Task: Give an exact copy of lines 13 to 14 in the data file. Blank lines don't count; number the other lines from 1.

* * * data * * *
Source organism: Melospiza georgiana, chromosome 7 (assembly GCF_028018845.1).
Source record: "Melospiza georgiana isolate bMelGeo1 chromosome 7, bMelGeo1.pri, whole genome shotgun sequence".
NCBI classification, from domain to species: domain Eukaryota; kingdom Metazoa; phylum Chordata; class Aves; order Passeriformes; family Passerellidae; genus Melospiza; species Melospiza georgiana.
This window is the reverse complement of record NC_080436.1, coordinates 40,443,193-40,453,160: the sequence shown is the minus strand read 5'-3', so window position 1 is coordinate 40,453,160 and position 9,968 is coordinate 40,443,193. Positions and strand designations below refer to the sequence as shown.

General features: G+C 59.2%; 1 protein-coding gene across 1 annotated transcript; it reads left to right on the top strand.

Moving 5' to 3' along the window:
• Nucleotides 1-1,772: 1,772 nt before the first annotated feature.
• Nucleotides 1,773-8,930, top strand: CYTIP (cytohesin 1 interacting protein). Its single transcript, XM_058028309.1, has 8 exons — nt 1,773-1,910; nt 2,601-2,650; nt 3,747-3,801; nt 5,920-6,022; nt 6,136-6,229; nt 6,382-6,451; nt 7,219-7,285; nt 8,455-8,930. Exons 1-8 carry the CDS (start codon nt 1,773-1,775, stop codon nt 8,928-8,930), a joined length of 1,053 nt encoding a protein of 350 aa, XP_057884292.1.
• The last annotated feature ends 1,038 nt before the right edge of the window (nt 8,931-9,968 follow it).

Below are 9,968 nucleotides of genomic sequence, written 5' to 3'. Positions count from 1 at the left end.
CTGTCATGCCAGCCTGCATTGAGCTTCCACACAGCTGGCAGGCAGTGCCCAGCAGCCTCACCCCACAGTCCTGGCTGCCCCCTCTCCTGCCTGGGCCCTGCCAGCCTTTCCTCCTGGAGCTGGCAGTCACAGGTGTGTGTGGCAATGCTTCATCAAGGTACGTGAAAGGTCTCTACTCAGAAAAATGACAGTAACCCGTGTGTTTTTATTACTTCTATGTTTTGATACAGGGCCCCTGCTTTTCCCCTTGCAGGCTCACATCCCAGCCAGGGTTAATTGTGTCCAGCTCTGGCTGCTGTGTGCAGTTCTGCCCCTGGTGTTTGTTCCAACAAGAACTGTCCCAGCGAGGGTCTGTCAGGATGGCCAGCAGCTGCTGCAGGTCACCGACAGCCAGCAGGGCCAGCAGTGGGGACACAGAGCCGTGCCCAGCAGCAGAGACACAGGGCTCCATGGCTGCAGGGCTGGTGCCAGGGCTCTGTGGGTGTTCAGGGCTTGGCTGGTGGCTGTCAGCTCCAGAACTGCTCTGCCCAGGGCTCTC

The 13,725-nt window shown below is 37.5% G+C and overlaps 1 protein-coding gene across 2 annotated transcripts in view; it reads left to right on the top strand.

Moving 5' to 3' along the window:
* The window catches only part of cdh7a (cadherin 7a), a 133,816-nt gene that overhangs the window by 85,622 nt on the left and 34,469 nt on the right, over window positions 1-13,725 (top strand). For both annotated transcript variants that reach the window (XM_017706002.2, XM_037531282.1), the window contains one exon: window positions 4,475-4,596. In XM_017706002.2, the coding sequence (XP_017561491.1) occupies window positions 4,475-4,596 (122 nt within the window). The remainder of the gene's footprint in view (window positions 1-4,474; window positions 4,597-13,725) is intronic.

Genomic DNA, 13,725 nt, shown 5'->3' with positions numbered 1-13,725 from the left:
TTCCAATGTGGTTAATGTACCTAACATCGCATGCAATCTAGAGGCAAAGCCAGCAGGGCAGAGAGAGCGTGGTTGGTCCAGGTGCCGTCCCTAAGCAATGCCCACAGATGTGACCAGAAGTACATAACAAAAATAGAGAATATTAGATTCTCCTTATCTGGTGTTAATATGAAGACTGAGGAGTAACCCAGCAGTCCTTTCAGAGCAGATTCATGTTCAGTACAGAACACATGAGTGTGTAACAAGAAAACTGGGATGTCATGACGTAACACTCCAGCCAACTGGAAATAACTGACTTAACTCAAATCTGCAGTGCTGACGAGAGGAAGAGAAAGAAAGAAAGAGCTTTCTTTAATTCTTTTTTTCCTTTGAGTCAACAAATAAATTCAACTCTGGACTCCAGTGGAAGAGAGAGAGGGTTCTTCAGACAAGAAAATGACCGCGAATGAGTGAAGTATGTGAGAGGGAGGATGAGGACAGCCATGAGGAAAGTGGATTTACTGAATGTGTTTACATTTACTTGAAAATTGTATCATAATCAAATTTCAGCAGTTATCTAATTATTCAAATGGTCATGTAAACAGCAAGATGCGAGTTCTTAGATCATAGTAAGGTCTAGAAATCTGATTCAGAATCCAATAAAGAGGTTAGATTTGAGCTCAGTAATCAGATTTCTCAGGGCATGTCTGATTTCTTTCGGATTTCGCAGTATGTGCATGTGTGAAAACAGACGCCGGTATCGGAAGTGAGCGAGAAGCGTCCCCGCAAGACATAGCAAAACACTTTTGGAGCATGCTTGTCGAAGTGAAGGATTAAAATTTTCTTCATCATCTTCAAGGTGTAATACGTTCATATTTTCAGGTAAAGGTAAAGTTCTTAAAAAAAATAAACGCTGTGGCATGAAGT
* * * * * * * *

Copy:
Moving 5' to 3' along the window:
* The window catches only part of cdh7a (cadherin 7a), a 133,816-nt gene that overhangs the window by 85,622 nt on the left and 34,469 nt on the right, over window positions 1-13,725 (top strand). For both annotated transcript variants that reach the window (XM_017706002.2, XM_037531282.1), the window contains one exon: window positions 4,475-4,596. In XM_017706002.2, the coding sequence (XP_017561491.1) occupies window positions 4,475-4,596 (122 nt within the window). The remainder of the gene's footprint in view (window positions 1-4,474; window positions 4,597-13,725) is intronic.